To characterize the breast cancer surveillance practices among female pediatric cancer survivors who were treated with chest radiation and identify correlates of screening.
Breast cancer surveillance practices, including screening and diagnostic mammograms, were characterized using 25 questions adapted from the National Health Interview Survey 2000 Cancer Control Module .
- yearly clinical breast examination from the age of puberty until age 25 years, and then every 6 months if the survivor was treated with irradiation of at least 20 Gy to mantle, minimantle, mediastinal, chest (thoracic), or axillary fields
- annual mammography and an adjunct breast magnetic resonance imaging (MRI) starting at age 25 years or 8 years after radiation, whichever is last
Results from the survey showed
Among women aged 25-39 years with chest RT
- only 36.5% reported a screening mammogram within the past 2 years
- 47.3% of had never had a mammogram
- only 23.3% of had a screening or diagnostic mammogram within the previous year
- 76.5% reporting a screening mammogram within the past 2 years
- only 52.6% engaged in regular screening (at least 2 mammograms within 4 years)
- Age was an important predictor of screening mammography. For each 5-year incremental increase in age, the likelihood of reporting a mammogram increased nearly 2-fold.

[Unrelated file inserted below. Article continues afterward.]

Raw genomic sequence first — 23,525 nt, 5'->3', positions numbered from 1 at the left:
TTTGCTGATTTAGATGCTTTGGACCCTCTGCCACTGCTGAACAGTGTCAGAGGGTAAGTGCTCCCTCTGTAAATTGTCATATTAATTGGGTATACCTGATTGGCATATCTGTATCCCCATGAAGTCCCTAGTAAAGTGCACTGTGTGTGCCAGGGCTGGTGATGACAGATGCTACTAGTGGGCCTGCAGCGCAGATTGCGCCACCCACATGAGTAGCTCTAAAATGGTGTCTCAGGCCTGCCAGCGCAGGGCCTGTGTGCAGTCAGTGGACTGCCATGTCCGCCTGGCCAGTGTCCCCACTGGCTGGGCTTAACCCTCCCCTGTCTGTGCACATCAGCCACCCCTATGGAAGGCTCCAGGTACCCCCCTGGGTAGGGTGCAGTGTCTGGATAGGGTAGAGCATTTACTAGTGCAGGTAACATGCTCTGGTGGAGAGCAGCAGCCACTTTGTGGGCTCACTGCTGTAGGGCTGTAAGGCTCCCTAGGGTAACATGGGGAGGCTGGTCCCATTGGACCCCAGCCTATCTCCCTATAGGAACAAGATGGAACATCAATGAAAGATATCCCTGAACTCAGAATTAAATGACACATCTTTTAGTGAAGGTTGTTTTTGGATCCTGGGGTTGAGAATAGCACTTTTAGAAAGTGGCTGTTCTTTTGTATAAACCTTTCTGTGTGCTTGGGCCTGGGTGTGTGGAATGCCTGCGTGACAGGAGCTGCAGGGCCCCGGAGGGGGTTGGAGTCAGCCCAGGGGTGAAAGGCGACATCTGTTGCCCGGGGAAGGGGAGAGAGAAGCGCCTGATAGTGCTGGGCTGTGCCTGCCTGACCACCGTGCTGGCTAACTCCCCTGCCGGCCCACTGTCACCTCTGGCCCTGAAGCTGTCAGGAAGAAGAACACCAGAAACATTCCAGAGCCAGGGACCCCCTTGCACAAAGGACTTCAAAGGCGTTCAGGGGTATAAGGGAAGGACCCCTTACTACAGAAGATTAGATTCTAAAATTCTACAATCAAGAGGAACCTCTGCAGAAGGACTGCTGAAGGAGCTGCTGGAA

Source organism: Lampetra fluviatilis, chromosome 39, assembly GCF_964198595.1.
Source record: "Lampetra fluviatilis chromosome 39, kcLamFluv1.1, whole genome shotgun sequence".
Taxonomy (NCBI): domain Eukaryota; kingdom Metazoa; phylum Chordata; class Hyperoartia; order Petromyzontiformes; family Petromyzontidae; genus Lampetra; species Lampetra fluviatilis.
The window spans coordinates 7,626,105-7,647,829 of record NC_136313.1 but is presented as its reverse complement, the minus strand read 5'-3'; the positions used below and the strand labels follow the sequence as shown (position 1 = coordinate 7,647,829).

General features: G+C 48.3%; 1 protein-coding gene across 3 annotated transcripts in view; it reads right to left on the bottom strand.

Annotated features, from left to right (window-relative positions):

- The strongest predictor of mammography in women aged 25 through 39 years was having a physician recommend the test.
Barriers to having screening mammogram
The 2 most important barriers ranked by women in this age group who did not have a mammogram in the previous 2 years were "put it off" or "didn't get around to it" (27%) and "too expensive" or "no insurance/cost" (17%).
This article is an important reminder of the ongoing health issues of childhood cancer survivors.
Breast Cancer Surveillance Practices Among Women Previously Treated With Chest Radiation for a Childhood Cancer; JAMA. 2009;301(4):404-414.; Kevin C. Oeffinger, Jennifer S. Ford, Chaya S. Moskowitz, Lisa R. Diller, Melissa M. Hudson, Joanne F. Chou, Stephanie M. Smith, Ann C. Mertens, Tara O. Henderson, Debra L. Friedman, Wendy M. Leisenring, and Leslie L. Robison
Surveillance for Breast Cancer After Childhood Cancer (editorial); JAMA. 2009;301(4):435-436; Aliki J. Taylor, MD, MPH, PhD; Roger E. Taylor, MD, MA
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